The incidence of chronic kidney disease (CKD) varies by ancestry, with African Americans (AA) having a threefold to fourfold higher rate than whites. Notably, two APOL1 alleles, termed G1 [c.(1072A>G; 1200T>G)] and G2 (c.1212_1217del6), are strongly associated with higher rates of nondiabetic CKD and an increased risk for hypertensive end-stage renal disease. This has prompted the opportunity to implement APOL1 testing to identify at-risk patients and modify other risk factors to reduce the progression of CKD to end-stage renal disease. We developed an APOL1 genotyping assay using multiplex allele-specific primer extension, and validated using 58 positive and negative controls. Genotyping results were completely concordant with Sanger sequencing, and both triplicate interrun and intrarun genotyping results were completely concordant. Multiethnic APOL1 allele frequencies were also determined by genotyping 7059 AA, Hispanic, and Asian individuals from the New York City metropolitan area. The AA, Hispanic, and Asian APOL1 G1 and G2 allele frequencies were 0.22 and 0.13, 0.037 and 0.025, and 0.013 and 0.004, respectively. Notably, approximately 14% of the AA population carried two risk alleles and are at increased risk for CKD, compared with <1% of the Hispanic and Asian populations. This novel APOL1 genotyping assay is robust and highly accurate, and represents one of the first personalized medicine clinical genetic tests for disease risk prediction.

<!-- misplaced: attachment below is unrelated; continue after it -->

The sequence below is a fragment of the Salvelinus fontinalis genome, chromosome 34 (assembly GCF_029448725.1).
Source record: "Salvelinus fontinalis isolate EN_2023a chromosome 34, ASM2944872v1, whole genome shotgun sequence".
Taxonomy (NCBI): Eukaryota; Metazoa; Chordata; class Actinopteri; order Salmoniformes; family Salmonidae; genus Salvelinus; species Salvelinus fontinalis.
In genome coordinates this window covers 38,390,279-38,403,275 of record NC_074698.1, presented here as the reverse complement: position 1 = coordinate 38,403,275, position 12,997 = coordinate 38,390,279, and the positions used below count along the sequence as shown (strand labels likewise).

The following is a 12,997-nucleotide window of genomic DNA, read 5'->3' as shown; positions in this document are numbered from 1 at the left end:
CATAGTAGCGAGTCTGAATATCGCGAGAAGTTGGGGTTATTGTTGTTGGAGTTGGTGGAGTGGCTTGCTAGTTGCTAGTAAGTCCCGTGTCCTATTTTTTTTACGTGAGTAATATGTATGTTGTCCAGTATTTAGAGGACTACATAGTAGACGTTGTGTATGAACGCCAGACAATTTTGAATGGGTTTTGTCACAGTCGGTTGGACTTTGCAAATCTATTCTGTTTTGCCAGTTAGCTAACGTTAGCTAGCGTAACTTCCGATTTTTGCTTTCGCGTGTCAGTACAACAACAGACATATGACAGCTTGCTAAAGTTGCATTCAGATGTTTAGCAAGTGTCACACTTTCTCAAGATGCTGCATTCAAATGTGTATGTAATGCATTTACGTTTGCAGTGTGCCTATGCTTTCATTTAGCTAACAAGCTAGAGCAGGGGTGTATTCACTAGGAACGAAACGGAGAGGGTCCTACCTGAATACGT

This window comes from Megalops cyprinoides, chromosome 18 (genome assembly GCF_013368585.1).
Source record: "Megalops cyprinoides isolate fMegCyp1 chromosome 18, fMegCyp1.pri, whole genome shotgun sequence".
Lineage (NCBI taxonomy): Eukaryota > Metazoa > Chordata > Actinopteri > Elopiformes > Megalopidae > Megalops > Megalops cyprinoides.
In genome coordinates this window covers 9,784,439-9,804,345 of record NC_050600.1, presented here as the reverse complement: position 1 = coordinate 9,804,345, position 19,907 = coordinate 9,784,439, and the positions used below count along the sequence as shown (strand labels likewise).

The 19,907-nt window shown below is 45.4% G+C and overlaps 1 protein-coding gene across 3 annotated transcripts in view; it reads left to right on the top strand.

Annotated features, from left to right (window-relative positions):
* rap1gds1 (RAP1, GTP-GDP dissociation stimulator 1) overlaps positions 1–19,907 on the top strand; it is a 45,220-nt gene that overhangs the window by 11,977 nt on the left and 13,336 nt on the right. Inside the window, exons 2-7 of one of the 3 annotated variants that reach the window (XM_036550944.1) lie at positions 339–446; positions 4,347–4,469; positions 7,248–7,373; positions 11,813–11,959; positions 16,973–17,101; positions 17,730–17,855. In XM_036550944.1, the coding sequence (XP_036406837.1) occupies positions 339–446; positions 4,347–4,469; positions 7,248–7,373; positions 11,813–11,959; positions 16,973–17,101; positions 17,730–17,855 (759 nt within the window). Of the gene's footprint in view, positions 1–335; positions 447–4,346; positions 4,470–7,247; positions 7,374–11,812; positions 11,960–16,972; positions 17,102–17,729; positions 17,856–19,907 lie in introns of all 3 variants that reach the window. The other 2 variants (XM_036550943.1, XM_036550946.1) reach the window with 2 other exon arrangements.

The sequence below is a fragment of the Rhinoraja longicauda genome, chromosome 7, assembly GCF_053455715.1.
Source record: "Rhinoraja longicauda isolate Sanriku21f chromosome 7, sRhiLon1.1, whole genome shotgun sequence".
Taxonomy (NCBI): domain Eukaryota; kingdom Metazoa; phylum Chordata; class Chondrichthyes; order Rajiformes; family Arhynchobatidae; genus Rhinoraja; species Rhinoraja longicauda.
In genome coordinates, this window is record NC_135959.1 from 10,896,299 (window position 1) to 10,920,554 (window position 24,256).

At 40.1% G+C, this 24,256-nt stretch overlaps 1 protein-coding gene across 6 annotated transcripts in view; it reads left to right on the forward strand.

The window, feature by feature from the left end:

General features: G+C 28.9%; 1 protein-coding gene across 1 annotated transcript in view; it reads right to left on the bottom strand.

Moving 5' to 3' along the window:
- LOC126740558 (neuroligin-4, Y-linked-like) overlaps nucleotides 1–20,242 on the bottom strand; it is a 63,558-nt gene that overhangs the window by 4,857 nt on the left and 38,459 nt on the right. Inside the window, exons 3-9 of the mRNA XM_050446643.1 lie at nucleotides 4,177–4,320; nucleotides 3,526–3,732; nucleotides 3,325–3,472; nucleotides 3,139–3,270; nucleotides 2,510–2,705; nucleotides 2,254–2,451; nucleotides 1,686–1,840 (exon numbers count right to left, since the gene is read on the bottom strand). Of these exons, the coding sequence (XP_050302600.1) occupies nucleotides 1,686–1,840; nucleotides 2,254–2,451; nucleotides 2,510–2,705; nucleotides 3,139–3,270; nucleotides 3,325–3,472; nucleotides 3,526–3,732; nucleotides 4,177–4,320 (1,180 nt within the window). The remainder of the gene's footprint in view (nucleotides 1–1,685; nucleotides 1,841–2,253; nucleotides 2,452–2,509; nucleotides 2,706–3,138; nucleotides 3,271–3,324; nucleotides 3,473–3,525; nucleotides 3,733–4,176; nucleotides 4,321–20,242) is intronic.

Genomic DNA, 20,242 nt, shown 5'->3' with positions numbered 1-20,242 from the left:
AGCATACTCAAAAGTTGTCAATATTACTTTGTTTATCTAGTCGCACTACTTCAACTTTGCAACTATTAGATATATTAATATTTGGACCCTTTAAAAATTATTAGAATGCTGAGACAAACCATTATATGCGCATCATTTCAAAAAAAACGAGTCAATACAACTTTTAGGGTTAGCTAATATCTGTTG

Copyright © 2016 American Society for Investigative Pathology and the Association for Molecular Pathology. Published by Elsevier Inc. All rights reserved.